In the New Testament we have a clear answer to the question of who Immanuel was/is. Notice: “Now the birth of Jesus Christ was on this wise: When as his mother Mary was espoused to Joseph, before they came together, she was found with child of the Holy Ghost. Then Joseph her husband, being a just man, and not willing to make her a publick example, was minded to put her away privily. But while he thought on these things, behold, the angel of the Lord appeared unto him in a dream, saying, Joseph, thou son of David, fear not to take unto thee Mary thy wife: for that which is conceived in her is of the Holy Ghost. And she shall bring forth a son, and thou shalt call his name JESUS: for he shall save his people from their sins. Now all this was done, that it might be fulfilled which was spoken of the Lord by the prophet, saying, Behold, a virgin shall be with child, and shall bring forth a son, and they shall call his name Emmanuel, which being interpreted is, God with us. Then Joseph being raised from sleep did as the angel of the Lord had bidden him, and took unto him his wife: And knew her not till she had brought forth her firstborn son: and he called his name JESUS” (Matthew 1:18-25). There we have it, Isaiah was writing about Jesus. It wasn’t contextually clear for it was to be a mystery unto them. Thanks be to God that we have that mystery revealed now (Romans 16:25-27, I Corinthians 2:6-16, Ephesians 1:3-9, Ephesians 3:1-11, and Colossians 1:25-2:2).
Now that we have where those statements come from, let’s consider a few quick points. The fact that Jesus trusted in His Father was so clear and evident that even His enemies would make that statement (Matthew 27:41-43). Jesus simply did whatever it was that His Father gave Him to do (John 14:31). This is important for us to see and recall about Jesus. We too must have complete trust in our Father to put our souls in His hands (I Peter 4:19).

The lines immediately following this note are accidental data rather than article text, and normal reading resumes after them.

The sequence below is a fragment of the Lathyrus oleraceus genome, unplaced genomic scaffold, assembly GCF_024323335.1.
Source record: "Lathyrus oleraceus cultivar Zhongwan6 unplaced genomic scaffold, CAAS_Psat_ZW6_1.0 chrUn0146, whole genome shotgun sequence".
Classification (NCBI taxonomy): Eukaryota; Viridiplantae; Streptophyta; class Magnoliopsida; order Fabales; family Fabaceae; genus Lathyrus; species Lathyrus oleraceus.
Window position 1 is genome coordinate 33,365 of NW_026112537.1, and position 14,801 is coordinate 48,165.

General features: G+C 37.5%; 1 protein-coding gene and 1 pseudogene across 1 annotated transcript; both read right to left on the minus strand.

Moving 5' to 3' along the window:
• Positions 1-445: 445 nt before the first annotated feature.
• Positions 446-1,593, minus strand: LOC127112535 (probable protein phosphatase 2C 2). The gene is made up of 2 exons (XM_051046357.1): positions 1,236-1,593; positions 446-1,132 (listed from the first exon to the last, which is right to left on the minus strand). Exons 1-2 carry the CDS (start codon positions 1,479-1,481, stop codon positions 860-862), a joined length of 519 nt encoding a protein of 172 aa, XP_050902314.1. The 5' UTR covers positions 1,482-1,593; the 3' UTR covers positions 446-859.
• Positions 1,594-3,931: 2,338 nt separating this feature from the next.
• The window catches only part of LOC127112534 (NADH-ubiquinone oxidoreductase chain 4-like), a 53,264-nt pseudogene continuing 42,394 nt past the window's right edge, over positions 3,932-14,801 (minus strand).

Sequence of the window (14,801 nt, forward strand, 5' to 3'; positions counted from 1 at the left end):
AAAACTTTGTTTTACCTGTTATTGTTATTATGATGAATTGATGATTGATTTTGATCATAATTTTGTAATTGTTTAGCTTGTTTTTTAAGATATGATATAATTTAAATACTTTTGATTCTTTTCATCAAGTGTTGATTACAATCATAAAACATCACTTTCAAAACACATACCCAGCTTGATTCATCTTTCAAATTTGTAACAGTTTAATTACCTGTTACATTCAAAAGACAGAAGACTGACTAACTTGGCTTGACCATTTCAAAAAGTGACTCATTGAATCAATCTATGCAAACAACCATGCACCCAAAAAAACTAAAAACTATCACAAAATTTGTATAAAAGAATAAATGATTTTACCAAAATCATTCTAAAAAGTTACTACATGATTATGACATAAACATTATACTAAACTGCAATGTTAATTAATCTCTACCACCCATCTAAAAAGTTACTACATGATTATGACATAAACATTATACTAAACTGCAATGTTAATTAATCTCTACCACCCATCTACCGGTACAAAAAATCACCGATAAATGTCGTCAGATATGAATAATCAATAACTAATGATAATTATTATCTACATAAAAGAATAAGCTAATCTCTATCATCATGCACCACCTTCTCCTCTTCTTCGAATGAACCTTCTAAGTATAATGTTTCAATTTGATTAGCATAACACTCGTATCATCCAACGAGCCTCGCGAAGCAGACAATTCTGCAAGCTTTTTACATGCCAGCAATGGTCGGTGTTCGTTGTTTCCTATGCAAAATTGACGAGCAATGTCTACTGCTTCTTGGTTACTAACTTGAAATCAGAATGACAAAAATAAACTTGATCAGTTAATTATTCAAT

When, contextually speaking of Jesus, we read of Him having children there is some significance to that statement we should not overlook. In His prayer to the Father (John 17:1-26), Jesus said: “And all mine are thine, and thine are mine; and I am glorified in them” (John 17:10). For those whom sought to separate themselves from Jesus and join to the Father, they needed to understand that was not possible (John 16:14-15). Therefore, seeing Jesus in the flesh should not have caused anyone to weaken their view of His being deity. In the flesh, He and the Father were one (John 10:30). What we will see in our coming study is that Jesus put on the flesh for a purpose, not a diminishing of who He was/is. They/we need to be able trust in Jesus as our deliverer. We will pick up with that point next week.
© 1999-2020 Words of Truth is edited and published by Brian A. Yeager. No one has the right to sell or edit this material!